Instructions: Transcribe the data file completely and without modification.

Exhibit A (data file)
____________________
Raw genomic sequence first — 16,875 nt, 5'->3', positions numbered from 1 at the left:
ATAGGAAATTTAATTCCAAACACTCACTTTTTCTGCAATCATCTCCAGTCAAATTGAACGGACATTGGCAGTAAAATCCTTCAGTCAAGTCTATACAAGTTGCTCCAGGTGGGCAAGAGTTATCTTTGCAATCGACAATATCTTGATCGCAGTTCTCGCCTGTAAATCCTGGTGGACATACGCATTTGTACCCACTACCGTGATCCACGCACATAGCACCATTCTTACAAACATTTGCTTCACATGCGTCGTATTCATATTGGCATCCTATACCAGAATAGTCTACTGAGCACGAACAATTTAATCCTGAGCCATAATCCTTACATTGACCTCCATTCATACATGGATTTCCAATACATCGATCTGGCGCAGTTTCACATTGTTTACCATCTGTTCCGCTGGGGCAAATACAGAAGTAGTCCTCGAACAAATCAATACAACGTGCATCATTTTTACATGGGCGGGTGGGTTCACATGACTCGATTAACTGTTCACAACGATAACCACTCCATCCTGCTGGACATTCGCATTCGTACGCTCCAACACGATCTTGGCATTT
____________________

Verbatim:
Raw genomic sequence first — 16,875 nt, 5'->3', positions numbered from 1 at the left:
ATAGGAAATTTAATTCCAAACACTCACTTTTTCTGCAATCATCTCCAGTCAAATTGAACGGACATTGGCAGTAAAATCCTTCAGTCAAGTCTATACAAGTTGCTCCAGGTGGGCAAGAGTTATCTTTGCAATCGACAATATCTTGATCGCAGTTCTCGCCTGTAAATCCTGGTGGACATACGCATTTGTACCCACTACCGTGATCCACGCACATAGCACCATTCTTACAAACATTTGCTTCACATGCGTCGTATTCATATTGGCATCCTATACCAGAATAGTCTACTGAGCACGAACAATTTAATCCTGAGCCATAATCCTTACATTGACCTCCATTCATACATGGATTTCCAATACATCGATCTGGCGCAGTTTCACATTGTTTACCATCTGTTCCGCTGGGGCAAATACAGAAGTAGTCCTCGAACAAATCAATACAACGTGCATCATTTTTACATGGGCGGGTGGGTTCACATGACTCGATTAACTGTTCACAACGATAACCACTCCATCCTGCTGGACATTCGCATTCGTACGCTCCAACACGATCTTGGCATTT